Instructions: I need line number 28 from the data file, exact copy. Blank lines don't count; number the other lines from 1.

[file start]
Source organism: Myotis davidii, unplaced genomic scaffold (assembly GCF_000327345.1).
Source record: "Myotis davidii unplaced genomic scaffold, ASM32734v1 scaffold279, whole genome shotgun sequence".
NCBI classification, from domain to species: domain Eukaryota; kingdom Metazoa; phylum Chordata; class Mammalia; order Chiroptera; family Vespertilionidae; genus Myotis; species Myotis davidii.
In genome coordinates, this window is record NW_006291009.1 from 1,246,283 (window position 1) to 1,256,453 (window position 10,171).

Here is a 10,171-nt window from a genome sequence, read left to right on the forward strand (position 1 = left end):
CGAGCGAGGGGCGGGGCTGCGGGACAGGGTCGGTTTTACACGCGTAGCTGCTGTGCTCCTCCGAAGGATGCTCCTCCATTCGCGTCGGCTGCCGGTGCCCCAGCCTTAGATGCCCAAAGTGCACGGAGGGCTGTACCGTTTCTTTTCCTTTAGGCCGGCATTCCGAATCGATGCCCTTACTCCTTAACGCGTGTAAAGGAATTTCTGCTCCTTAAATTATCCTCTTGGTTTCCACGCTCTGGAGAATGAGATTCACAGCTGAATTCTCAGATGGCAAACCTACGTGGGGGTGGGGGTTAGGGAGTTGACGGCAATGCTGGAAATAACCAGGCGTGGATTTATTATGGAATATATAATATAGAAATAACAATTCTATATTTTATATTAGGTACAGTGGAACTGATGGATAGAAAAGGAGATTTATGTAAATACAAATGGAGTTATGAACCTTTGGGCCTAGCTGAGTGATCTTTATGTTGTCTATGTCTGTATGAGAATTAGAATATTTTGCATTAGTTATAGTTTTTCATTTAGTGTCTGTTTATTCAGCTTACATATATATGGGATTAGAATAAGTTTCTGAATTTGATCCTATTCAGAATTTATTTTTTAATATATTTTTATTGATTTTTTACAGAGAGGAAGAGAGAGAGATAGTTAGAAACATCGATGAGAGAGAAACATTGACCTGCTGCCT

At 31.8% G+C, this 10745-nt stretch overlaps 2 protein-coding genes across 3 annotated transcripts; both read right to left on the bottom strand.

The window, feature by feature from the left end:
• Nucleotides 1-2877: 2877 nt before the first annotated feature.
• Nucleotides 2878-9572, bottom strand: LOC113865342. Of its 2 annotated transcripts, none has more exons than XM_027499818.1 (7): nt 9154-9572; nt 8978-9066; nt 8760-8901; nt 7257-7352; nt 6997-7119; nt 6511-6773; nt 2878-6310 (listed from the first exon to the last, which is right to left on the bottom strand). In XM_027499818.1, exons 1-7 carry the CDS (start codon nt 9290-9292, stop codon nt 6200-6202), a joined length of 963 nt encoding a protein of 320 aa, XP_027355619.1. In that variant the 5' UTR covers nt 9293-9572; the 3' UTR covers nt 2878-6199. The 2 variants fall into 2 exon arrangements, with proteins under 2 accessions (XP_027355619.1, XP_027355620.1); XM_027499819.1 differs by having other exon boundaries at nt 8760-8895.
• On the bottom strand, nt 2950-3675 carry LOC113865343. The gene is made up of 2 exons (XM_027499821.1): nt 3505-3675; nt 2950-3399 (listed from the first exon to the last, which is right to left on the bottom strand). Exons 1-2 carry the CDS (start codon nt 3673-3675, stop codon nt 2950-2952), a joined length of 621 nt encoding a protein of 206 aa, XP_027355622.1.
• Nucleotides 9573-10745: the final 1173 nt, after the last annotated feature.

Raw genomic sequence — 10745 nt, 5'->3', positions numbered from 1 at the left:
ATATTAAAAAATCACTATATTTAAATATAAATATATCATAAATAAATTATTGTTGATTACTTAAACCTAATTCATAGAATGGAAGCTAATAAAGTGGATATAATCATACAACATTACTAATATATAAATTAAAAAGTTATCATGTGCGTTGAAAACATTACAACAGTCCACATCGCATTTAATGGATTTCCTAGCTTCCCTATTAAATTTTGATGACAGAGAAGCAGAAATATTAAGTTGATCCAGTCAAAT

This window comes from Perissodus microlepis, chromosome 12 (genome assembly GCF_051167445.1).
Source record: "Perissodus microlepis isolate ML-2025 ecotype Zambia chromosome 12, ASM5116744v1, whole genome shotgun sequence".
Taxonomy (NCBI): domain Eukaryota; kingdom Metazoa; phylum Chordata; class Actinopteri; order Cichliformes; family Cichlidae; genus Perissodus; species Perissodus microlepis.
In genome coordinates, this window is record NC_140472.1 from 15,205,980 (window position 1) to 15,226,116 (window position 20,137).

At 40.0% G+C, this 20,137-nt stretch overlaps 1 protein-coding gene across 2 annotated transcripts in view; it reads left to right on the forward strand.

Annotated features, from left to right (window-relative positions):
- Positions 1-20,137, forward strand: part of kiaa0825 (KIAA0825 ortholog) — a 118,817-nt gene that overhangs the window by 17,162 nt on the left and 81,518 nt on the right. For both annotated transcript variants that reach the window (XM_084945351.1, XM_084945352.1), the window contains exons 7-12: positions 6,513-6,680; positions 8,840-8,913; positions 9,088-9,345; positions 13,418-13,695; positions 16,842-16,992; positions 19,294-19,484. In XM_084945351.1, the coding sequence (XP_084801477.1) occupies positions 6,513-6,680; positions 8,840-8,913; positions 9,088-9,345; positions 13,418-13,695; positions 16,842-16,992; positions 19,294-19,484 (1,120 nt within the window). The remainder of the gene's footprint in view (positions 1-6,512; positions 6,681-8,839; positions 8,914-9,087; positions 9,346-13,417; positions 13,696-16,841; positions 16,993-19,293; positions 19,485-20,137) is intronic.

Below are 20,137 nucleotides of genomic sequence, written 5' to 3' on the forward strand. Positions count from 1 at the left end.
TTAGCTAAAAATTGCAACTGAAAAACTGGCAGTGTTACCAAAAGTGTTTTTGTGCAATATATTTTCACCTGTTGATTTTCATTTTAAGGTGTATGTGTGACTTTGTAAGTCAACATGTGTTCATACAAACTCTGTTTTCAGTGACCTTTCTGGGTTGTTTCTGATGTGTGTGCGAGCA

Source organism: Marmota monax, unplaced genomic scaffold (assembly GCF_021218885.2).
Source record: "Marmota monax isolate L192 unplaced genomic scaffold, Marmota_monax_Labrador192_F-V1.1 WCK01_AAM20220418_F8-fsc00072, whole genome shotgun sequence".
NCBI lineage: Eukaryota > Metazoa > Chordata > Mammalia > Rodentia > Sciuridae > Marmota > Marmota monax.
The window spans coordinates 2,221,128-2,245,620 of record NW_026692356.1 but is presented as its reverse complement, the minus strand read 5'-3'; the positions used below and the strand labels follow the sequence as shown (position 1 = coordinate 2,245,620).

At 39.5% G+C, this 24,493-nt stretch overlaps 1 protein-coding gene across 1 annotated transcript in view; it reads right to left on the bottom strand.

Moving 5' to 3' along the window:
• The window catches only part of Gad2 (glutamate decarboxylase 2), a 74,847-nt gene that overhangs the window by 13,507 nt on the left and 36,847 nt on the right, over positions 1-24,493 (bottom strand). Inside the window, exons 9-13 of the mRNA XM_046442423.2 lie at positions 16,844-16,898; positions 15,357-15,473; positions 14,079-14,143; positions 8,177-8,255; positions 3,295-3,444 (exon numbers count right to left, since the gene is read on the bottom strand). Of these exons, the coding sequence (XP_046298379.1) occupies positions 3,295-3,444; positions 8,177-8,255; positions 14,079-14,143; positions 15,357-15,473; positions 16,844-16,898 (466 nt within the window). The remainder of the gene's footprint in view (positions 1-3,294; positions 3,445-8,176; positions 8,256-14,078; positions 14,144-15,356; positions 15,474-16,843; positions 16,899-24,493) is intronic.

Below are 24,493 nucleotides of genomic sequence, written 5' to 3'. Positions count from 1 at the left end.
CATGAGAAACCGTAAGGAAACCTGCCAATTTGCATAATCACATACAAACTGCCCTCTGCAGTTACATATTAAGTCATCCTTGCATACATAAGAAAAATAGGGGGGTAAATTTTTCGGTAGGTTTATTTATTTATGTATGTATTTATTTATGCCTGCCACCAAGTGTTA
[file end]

At 39.5% G+C, this 24,493-nt stretch overlaps 1 protein-coding gene across 1 annotated transcript in view; it reads right to left on the bottom strand.